Fox Lake District Library · 
255 E. Grand Avenue
 · 
Fox Lake, IL 60020
USA
 ·  Phone: (847) 587- 0198
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 · Director: Melissa Villarreal

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 · Saturday  9 a.m. - 5 p.m.
 · Sunday  1 p.m. - 5 p.m. (Sept. thru May)
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by David McCullough

Library Journal McCullough (John Adams; 1776) effectively blends impeccable writing with historical rigor and strong character definition in his biography of Wright brothers Wilbur, the abstract thinker and introvert; and Orville, the extrovert and hands-on doer. They had limited formal education, with the author instead attributing his subjects' success to industry, imagination, and persistence, as seen in their early enterprises as newspaper publishers, printers, and bicycle salesmen in Dayton, OH. Credit is also accorded to their widowed father, Bishop Milton Wright, as well as their sister Katharine for their support of "Ullam" (Wilbur) and "Bubs" (Orville). Highlights of McCullough's narrative include his discussions of the Wrights' innovative conception of wing-warping as a means of flight control; the brothers' first controlled, powered, and sustained heavier-than-air human flight at Kitty Hawk, NC, on December 17, 1903; the issuance of the Wright flying machine patent #821,393 on May 22, 1906; the Ohioans' ongoing search for markets abroad; and the elder Wright's perfect flying demonstrations at Le Mans, France, even as Orville was nearly killed in a similar performance before army brass at Fort Myer, VA. The author closes with the incorporation of the Wright Company, patent infringement suits filed against competitor Glenn Curtiss, and the deaths of Wilbur (1912), Milton (1917), Katharine (1929), and Orville (1948). VERDICT A signal contribution to Wright historiography. Highly recommended for academicians interested in the history of flight, transportation, or turn-of-the-century America; general readers; and all libraries.-John Carver Edwards, formerly with Univ. of Georgia Libs. © Copyright 2015. Library Journals LLC, a wholly owned subsidiary of Media Source, Inc. No redistribution permitted.

(c) Copyright Library Journals LLC, a wholly owned subsidiary of Media Source, Inc. No redistribution permitted.

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by Brendon Burchard

Library Journal New York Times-best-selling author Burchard's (The Millionaire Messenger: Make a Difference and a Fortune Sharing Your Advice) goal here is to help readers feel energized, engaged, and enthusiastic about life. To facilitate this process, he explores five baseline drives (e.g., control and competence) and five forward drives (e.g., creative expression and contribution) and shows how to activate them in daily living. Each chapter explores a particular drive and includes activators, exercises, and charge points. An activator, for example, might be something like finding new friends and a charge point could be to set a clear, challenging goal. The numerous quizzes dealing with friendships, goals, and self-assessment border on overload and will be completed by only the most motivated readers. VERDICT Tedious. [See Prepub Alert, 10/28/11]. (c) Copyright 2012. Library Journals LLC, a wholly owned subsidiary of Media Source, Inc. No redistribution permitted.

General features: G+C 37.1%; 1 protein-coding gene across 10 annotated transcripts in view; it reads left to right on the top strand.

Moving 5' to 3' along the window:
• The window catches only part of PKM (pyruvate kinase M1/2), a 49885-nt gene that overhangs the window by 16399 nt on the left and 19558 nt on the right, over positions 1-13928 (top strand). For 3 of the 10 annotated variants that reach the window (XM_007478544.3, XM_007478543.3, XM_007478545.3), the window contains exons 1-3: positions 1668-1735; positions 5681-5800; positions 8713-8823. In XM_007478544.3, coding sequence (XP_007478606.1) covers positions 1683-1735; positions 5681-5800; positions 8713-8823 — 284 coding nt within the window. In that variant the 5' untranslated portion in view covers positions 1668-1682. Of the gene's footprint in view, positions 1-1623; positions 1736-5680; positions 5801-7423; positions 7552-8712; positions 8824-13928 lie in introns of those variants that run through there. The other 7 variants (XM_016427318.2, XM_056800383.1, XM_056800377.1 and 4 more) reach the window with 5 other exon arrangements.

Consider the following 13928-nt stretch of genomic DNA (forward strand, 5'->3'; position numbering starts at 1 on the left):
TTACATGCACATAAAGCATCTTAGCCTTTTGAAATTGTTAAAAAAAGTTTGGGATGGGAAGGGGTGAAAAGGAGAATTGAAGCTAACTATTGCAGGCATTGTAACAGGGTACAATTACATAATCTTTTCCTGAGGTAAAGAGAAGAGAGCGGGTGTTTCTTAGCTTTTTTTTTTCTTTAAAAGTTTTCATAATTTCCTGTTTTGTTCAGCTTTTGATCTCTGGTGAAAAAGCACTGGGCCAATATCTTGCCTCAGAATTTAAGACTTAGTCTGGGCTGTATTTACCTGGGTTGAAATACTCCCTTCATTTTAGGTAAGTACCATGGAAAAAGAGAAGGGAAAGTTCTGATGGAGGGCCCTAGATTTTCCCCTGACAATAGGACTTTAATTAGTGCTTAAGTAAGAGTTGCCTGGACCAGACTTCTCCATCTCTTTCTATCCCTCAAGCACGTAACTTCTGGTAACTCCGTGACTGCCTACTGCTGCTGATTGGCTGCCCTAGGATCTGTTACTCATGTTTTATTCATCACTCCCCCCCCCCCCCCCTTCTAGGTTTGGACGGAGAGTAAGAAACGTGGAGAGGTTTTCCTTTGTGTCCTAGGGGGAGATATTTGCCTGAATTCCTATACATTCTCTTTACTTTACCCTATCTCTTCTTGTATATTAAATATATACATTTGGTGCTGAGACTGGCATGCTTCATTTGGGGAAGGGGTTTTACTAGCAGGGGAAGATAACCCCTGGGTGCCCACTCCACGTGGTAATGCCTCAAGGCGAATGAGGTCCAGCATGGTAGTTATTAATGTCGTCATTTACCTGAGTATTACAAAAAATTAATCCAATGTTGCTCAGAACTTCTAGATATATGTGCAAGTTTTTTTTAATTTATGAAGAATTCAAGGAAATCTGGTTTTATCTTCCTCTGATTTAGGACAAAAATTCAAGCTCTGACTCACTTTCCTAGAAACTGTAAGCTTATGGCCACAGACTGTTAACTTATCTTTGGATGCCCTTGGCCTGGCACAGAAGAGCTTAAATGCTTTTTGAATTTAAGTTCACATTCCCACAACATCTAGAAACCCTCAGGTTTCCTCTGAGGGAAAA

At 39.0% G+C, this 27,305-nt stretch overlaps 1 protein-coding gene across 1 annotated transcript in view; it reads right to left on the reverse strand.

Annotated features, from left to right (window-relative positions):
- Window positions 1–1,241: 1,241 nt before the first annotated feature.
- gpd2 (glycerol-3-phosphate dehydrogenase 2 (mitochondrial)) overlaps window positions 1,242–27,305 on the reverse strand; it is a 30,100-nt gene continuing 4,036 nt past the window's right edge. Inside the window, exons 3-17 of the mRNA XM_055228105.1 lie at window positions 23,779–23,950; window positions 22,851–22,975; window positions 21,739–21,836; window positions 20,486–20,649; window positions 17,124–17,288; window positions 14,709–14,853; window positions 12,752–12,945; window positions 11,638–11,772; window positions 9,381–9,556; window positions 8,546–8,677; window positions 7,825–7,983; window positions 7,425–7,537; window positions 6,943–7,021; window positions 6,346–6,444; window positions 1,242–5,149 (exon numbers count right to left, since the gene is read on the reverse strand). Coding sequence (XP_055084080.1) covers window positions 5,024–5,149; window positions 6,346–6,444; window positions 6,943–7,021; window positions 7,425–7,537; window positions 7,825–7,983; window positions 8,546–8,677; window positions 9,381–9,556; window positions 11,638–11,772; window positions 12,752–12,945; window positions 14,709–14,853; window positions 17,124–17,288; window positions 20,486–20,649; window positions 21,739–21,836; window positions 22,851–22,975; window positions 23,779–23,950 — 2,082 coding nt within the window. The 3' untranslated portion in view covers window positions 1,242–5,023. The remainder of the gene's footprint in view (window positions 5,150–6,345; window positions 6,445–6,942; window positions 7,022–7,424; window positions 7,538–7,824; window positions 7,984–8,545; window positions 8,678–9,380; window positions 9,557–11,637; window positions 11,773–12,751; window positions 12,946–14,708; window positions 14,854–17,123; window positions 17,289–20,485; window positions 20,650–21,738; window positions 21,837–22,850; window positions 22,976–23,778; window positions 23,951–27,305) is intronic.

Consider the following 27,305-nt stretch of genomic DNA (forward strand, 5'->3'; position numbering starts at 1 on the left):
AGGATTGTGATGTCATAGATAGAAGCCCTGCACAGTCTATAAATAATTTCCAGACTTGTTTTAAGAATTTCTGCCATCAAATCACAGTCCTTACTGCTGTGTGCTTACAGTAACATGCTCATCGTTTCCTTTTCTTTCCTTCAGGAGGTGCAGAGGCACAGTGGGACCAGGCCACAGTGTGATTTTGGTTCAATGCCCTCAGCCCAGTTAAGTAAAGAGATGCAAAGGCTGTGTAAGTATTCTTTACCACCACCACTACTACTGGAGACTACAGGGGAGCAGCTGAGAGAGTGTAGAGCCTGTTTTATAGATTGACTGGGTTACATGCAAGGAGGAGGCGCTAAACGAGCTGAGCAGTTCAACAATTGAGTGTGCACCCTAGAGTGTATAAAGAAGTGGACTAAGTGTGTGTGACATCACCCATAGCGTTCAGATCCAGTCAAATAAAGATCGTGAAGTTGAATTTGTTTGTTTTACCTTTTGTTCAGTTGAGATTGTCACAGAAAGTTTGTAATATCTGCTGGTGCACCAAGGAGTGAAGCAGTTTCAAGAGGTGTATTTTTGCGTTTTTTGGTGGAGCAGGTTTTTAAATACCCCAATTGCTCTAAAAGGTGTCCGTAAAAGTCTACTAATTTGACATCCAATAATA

(c) Copyright 2010. Library Journals LLC, a wholly owned subsidiary of Media Source, Inc. No redistribution permitted.

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by Cynthia Bend

Publishers Weekly Bond's debut novel is difficult to read for its graphic and uncomfortable portrayal of racism, sexual violence, and religious intolerance in East Texas in the 1960s and '70s. Bond is a gifted storyteller, able to make the reader squirm with anger and unease as she vividly depicts how easily bad things happen to good people. Ruby Bell is a middle-aged black woman living a feral existence in the woods of Liberty Township, a poor black community where the intolerant and superstitious inhabitants treat her with disgust as a social outcast and an unrepentant sinner because she's a prostitute. Ephram Jennings grew up with Ruby and has been in love with her for years, despite her reputation. He too is shunned and ridiculed-because of his feelings for her. Their romance remains sad and painfully one-sided, regardless of Ephram's tender good intentions. Even his doting older sister, Celia, is embarrassed and ashamed by Ephram's behavior, and her deep, visceral hatred of Ruby goes back decades. Flashbacks reveal why Ruby chose a life of prostitution and why Celia hates her, as well as why Ephram struggles to get out from under his sister's influence. All of the family drama is set amid an ingrained culture of sexual exploitation of women and children, racial brutality, and the community's passive acceptance that these things are facts of life. This is a grim tale, well told, but there's no comfort in these pages-just tragedy and heartache. (Apr.) (c) Copyright PWxyz, LLC. All rights reserved.

(c) Copyright PWxyz, LLC. All rights reserved